Panasonic HC-V520 Full HD Camcorder Review

I'd forgotten about camcorders. And digital cameras for that matter. Ever since I first got my smartphone, I just stopped using them. Why would you need to carry a separate recording device around with you when you have one on your phone, already in your pocket?

Panasonic showed me why. The company sent in the Panasonic HC-V520 full high-definition (HD) camcorder for us to review. Read on to find out more!

My eight year old son was immediately excited as soon as he saw the box for the Panasonic HC-V520 (£395.99). He announced he was going to make his very own superhero movie! And that's what we've pretty much spent the last two weeks doing. Hence the shot of Batman alongside the camera in the photo above. Spiderman and Green Lantern were also involved.

To really test out how family friendly this camcorder was, I tried using it without referring once to the manual. Well, I admit that failed at the first go. I couldn't find where to plug in the power cord (it's behind a little hatch on the side) but other than that everything was really easy, and straightforward. You can pretty much figure everything out by reading the screen, and just randomly stabbing at buttons!

The camera has a 28mm wide angle lens, which has up to 50x optical zoom. There's also a 2.25-megapixel BSI sensor with 10-megapixel still picture. Yeah I don't really know what that means either.

It does pay to have a look around in the manual though. This camera can do some smart things, like connect to WiFi, and tell you when you've got it at an angle, if you want a level shot. It also helps to smooth things out when you're walking around.

Although the instructions talked about selecting either the smart card or built-in memory to record to, this wasn't an option on my camera so I assume that was meant for other models.

There isn't a memory card included in the box, and I am guessing you need a special sort of SD memory card as the standard, rather old card I have wasn't recognised. I had to borrow one from a friend, who has a rather spiffy, high-end camcorder.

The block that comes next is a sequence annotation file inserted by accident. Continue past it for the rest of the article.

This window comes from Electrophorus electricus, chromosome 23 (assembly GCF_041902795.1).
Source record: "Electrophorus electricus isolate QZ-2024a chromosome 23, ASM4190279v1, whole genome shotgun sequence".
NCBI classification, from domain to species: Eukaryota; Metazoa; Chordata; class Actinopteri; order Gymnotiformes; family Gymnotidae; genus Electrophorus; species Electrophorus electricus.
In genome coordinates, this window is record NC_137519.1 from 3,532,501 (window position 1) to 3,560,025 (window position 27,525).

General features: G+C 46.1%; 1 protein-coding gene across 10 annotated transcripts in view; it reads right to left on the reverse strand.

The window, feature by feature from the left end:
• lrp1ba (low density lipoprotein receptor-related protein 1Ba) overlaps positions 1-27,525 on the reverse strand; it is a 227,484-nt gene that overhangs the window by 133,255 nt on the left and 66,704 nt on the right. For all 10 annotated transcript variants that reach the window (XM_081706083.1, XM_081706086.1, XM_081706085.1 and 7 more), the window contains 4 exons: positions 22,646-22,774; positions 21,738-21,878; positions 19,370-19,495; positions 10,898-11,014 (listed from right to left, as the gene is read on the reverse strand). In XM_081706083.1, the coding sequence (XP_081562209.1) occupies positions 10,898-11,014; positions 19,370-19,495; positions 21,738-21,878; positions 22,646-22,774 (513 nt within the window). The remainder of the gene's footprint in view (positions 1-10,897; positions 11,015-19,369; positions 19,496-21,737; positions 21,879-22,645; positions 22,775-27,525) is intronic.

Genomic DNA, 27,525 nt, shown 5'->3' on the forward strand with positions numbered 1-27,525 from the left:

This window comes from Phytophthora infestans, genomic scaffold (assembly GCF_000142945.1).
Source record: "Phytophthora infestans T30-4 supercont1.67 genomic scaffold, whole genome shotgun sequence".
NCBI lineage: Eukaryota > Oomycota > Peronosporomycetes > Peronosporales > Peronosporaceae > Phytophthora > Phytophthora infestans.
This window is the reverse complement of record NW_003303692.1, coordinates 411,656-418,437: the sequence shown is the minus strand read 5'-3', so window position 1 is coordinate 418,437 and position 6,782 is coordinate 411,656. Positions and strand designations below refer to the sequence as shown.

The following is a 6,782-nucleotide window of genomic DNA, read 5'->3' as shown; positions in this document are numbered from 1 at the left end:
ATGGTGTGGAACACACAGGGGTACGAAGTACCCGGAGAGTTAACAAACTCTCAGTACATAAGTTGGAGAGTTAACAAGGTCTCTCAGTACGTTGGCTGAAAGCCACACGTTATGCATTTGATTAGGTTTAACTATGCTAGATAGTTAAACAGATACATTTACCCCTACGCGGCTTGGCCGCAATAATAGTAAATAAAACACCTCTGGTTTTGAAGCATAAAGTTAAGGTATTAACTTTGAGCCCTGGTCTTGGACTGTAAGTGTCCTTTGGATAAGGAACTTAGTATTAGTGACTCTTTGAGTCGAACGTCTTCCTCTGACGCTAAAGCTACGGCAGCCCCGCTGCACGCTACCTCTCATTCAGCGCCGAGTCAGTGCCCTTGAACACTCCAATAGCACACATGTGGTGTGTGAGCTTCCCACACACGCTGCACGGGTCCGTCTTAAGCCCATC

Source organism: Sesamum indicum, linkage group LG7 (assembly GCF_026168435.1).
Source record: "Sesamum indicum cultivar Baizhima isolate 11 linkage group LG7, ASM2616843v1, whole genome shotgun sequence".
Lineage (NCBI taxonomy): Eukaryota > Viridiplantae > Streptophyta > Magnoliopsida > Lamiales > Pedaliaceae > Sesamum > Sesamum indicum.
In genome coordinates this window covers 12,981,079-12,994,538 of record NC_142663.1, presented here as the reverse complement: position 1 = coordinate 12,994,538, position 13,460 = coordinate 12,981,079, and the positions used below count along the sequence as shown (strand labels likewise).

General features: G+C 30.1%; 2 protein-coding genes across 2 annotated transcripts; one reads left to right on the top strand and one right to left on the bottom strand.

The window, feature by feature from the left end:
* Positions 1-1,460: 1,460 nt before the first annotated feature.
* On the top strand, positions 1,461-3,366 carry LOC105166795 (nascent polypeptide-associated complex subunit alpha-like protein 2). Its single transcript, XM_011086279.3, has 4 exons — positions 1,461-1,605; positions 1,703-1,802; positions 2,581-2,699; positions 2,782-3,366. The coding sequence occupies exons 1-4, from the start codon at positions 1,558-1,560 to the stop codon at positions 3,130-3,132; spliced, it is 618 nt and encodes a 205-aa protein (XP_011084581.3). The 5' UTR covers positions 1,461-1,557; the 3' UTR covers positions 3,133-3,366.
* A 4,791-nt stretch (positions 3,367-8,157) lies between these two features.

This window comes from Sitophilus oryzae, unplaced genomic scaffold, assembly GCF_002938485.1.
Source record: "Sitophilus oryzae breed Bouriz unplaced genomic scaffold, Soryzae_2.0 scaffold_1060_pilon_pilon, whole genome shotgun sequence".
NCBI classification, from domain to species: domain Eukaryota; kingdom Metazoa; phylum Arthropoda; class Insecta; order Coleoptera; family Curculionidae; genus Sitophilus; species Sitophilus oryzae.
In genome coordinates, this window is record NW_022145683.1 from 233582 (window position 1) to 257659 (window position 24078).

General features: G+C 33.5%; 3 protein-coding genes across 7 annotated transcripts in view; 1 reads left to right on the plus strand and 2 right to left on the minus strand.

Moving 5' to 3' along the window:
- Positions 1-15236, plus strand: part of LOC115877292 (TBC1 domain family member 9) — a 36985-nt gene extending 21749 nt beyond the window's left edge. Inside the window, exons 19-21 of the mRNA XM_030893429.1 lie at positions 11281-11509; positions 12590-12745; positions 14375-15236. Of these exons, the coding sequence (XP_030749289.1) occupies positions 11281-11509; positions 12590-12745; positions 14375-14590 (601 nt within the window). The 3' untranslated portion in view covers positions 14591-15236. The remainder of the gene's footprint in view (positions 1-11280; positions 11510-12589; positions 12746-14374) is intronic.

This was a bit annoying to be honest, as I'm not used to using technology like this and it wouldn't occur to me to ask about it. I'd assume it would all be in the box. I could of course have missed something vital - but that's another issue in itself.

I don't want to have to spend ages learning how to use something. I just want to be able to figure out the basics as I go and let the auto controls do the rest. To a certain extent, the HC-V520 does just that.

But the manual is hard for a novice like me to read, being full of jargon. And the buttons on the side have scary labels like iA and OIS. I could figure out most of the WiFi bit but couldn't get it to connect to my home network. So I'm not sure what you're meant to use it for. Looking online I can see that you are able to connect it to your phone, and use an app to remotely control the camcorder. Again, I'm not sure why this is desirable, and in the end it was beyond my abilities.

Panasonic also make a big deal out of it being able to use NFC. Again this stumped me, and it took a while to find out that this is something to do with Android phones. I still don't really know what NFC is, why I would want to use it, or how to use it!

All in the camera wasn't as user friendly as it appeared when I first got it out of the box. Frankly, I would have been happier really if I had never read the manual!

Until then, I was really thrilled with it. The picture quality is amazing. You can use an HDMI connection to display images on a flatscreen TV (if it also has HDMI), and the picture quality was stunning.

THIS is why there are still camcorders around.

It is also tiny, you can fit the camera in the palm of your hand, making it really easy for an 8 year old to operate too.

We got a few days out of the battery too, and that was with near constant use at times.

Pros: amazing picture quality, basic features easy to use

Cons: so much jargon, my head still hurts, and a price tag that's around the same as buying a smart phone, or basic tablet, the latter being a bit more useful for children I think.

Overall verdict: 7 / 10

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